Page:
Not long ago, I was in conversation with a group of men about poverty. I realized that one of us had until very recently lived in the poorest and most violent part of the city. In his job, he served the poor. I asked him for his views, given that he lived amid what the rest of us could only speculate about.
He didn’t flinch. He said that he could not see any way out for the young people growing up in his old neighborhood. I’m not going to quote him in detail here, but his basic point was that the family, and the structure that it imposes, had been all but destroyed — by promiscuity, by unwed childbearing, by drugs, by alcoholism, by violence, by prison. He said the grandparents’ generation is the last link most kids have to any kind of sanity and stability, and that is fast disappearing.
I thought about his bleak testimony while reading Mary Eberstadt’s punchy new essay about the Sexual Revolution. She says, in part:
Following are five facts about the revolution’s impact that are by now empirically incontestable—five truths that the record of the past half-century has established beyond reasonable doubt.
First, the destigmatization and mass adoption of artificial contraception, beginning in the 1960s, followed by widespread legalization of abortion, has radically changed the world in which we now find ourselves.
This is an important countercultural point. Over the years, a great many people have claimed that sex is merely a private act between individuals. They’ve been wrong. We know now that private acts have cumulative public effects. Individual choices, such as having children out of wedlock, have ended up expanding the modern welfare state, for example, as the government has stepped in to support children who lack fathers. The explosion of sexual activity thanks to contraception has been accompanied by levels of divorce, cohabitation, and abortion never before seen in history. And as the MeToo movement shows, the same shift has contributed to a world in which on-demand sex is assumed to be the norm, to the detriment of those who resist any advance, for any reason.
Second, the revolution is having deleterious consequences—and not only on the young—in the form of broken families and the attendant disadvantages conferred by fatherless homes, as has been excruciatingly well-documented by social scientists for many decades. Over half a century into the sexual revolution, the human damages at the end of life’s telescope are now also visible. Today, for example, one of the most pressing, and growing, issues for researchers is the plight of the elderly, who face the challenges of aging amid shrunken, broken, and truncated families.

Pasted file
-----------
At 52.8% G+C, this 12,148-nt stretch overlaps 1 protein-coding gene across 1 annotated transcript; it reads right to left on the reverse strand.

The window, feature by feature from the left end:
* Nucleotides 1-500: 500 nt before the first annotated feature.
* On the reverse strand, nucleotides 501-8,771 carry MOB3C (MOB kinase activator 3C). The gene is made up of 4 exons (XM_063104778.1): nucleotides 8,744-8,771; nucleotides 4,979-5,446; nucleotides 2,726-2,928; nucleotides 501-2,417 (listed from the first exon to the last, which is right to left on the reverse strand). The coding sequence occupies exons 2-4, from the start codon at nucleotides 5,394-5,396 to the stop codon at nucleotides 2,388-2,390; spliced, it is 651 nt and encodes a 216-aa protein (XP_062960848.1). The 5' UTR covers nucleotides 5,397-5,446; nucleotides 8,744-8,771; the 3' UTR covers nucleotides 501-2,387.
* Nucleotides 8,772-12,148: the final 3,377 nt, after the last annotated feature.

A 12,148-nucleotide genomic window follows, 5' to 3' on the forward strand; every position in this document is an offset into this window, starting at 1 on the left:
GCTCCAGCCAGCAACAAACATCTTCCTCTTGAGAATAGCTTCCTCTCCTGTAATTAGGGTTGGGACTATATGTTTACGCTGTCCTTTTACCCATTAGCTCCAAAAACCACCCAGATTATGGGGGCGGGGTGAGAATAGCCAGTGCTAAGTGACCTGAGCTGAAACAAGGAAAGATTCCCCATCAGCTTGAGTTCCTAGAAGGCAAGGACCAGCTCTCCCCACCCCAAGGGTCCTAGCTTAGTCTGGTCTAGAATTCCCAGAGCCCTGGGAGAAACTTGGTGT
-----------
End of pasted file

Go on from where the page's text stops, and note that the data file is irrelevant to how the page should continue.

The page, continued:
Fourth, we can no longer pretend that the sexual revolution operates in any other way but as the world imagined by Socrates’ interlocutor Thrasymachus: It empowers the already strong and makes the already weak even more vulnerable.
This is true, for example, of the young women recruited for so-called egg harvesting, who put their own fertility and health at risk either to keep their own future childbearing options open or to earn money for selling their eggs. It is true of the women and children exploited, drugged, beaten, and otherwise abused who are now victimized once more by the frightening effort to normalize prostitution as “sex work.” And it is true of the young women damaged by the diseases acquired from buying into the promise of sex without consequences. Although teen pregnancy rates have declined in recent years, rates of sexually transmitted disease continue to rise.
And then there’s this — something celebrated by almost everyone, it seems:
The Olympic diver, 24, shared a heartwarming black-and-white snap of the tot’s tiny feet and described the birth as ‘the most magical moment of my life’.
Filmmaker Dustin, 44, also shared a sweet monochrome photo of the newborn’s head, which was being gently cradled by both Dustin and Tom.
In an interview with The Times, Daley said they both provided sperm to fertilise their surrogate’s eggs, but do not wish to know who the biological father is.
Hinting at another child in the pipeline, he told the newspaper: ‘We found an egg donor and we are the sperm donors, we have fertilised half the eggs each.
‘We put in a boy embryo and a girl embryo and we don’t know whose is whose. The next time we will do it the other way around.’
Says the reader who sent me that story:
So the child will presumably grow up knowing neither his mother nor the woman who birthed him.
But enough about the hired help. The important thing is the two gay men who are ‘happy to be dads’ and show off all the accessories of dad-hood. The baby shower, the first photos with the baby, etc.
The cynical materialist in me can’t help but comment that this familial arrangement is the absolute neoliberal/capitalist ideal. Two very high wage-earning men outsource the baby-making business to the professionals and a low wage-earning surrogate (probably a military wife whose healthcare is fully paid by the American taxpayer). Afterwards, they can also hire a nanny and not miss a day of work if they don’t wish to. The maximum amount of money goes through public (as opposed to household) economy, at a maximum productivity).
Is there a more dystopian phrase than “reproductive technology”???
That’s how we roll in these sexually revolutionary times. Nothing is sacred. Markets in everything!
The truth about the Bolshevik Revolution was to be found in the gulags. The truth about the Sexual Revolution is to be found among the poor in our inner cities and trailer parks.
(Readers, I’m going to be out of commission all Tuesday morning at the doctor’s. I’ll be back online Tuesday afternoon. Please be patient; I’ll get to your comments when I can.)